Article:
It’s many, many years since it has been my privilege to hear a concert as joyous as this one: three works, all with a religious impulse, and each approached from a different direction.
Full marks all round, but primarily to Simon Halsey’s remarkable CBSO Chorus celebrating 40 years of existence, and delivering Gnostic mysticism, Old Testament blood and guts, and Hebrew fervour (in the original language).
The latter was in Bernstein’s Chichester Psalms, given here with so much engagement and commitment from chorus and orchestra (eight percussionists jazzing up proceedings), and the wonderfully assured boy soprano William Gardner, whose name was disgracefully omitted from the printed programme.
And conducting was John Storgards, batonless as befits the English cathedral tradition, and showing how selflessly a Scandinavian can immerse himself into such material.
Storgards certainly had the measure of Holst’s almost narcotic Hymn of Jesus with its blend of ancient plainchant and stamping dionysiac rhythms, CBSO Chorus and orchestra here joined by the ethereal voices of the CBSO Youth Chorus.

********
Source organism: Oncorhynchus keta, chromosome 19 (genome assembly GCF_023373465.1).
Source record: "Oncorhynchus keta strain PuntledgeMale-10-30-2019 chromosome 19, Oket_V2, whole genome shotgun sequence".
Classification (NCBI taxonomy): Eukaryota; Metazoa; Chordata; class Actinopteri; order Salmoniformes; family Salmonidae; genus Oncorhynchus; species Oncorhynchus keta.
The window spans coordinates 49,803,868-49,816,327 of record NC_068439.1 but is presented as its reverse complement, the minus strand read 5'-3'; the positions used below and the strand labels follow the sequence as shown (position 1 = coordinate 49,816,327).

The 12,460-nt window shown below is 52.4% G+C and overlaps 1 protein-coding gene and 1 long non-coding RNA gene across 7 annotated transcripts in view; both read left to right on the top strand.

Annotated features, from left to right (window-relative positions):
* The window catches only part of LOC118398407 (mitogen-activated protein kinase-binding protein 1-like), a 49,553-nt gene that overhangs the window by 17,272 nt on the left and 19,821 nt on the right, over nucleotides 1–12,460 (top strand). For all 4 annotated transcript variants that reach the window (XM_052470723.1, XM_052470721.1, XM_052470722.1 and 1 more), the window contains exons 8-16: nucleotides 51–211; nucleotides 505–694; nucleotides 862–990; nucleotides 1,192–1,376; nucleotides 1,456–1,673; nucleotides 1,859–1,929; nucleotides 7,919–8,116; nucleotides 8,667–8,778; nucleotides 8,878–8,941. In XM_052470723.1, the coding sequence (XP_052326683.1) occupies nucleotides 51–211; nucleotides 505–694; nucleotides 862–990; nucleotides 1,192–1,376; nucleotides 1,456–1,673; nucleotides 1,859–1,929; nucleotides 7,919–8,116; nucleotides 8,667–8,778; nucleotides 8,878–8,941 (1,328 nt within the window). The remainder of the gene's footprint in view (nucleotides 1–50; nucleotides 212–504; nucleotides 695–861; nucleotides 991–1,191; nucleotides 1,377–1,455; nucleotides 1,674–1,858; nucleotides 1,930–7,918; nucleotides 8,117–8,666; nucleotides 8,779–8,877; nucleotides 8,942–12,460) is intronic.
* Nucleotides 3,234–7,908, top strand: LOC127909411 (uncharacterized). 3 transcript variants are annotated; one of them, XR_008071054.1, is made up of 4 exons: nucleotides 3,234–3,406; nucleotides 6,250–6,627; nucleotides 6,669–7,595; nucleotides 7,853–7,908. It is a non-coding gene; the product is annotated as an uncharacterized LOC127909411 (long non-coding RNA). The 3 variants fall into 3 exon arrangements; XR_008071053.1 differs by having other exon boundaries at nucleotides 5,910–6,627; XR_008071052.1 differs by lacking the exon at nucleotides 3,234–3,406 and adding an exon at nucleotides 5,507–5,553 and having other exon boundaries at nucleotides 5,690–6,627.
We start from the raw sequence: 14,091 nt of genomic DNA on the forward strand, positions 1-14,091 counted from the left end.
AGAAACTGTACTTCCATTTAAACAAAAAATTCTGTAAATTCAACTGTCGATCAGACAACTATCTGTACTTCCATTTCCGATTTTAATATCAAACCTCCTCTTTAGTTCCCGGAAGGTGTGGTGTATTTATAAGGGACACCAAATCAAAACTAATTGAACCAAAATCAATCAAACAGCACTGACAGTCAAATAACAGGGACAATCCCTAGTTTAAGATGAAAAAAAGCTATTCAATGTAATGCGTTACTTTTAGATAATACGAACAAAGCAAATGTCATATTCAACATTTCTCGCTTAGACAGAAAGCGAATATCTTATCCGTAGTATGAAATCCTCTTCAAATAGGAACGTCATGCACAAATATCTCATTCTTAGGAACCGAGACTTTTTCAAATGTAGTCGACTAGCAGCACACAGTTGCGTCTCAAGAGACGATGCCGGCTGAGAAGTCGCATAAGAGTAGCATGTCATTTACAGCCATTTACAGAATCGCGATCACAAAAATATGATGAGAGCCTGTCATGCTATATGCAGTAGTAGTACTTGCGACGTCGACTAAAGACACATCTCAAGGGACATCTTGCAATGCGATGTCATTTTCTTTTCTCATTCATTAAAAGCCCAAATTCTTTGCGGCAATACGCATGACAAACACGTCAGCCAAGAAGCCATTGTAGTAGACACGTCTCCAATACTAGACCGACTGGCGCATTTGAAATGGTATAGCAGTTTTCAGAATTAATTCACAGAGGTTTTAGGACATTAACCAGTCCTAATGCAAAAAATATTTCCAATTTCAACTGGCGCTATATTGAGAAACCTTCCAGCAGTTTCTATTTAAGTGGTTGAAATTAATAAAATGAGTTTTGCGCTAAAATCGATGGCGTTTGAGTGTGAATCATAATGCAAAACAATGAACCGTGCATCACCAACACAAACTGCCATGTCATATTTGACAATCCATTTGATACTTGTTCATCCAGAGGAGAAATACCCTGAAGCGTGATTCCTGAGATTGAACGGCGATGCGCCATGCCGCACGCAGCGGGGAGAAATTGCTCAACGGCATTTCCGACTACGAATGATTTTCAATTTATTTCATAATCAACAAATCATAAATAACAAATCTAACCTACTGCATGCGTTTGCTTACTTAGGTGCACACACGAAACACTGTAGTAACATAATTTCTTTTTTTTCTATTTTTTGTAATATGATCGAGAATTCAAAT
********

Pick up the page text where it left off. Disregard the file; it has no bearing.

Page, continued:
The trombone intonations which launched the Holst were again in evidence for the opening of Walton’s Belshazzar’s Feast, this amazing oratorio which might almost have been composed for Symphony Hall, with its stereophonic brass bands, roaring organ (not least the pedals), huge orchestra, and equally huge choir.
Storgards drew a thrilling reading from all these forces, chorus projecting with their customary clarity of diction, orchestra taut and rhythmic, and baritone soloist Mark Stone the most authoritative I have ever heard him. For technical nerds such as me, his maintenance of pitch in the lengthy unaccompanied passages was exemplary. This was an exhilarating performance.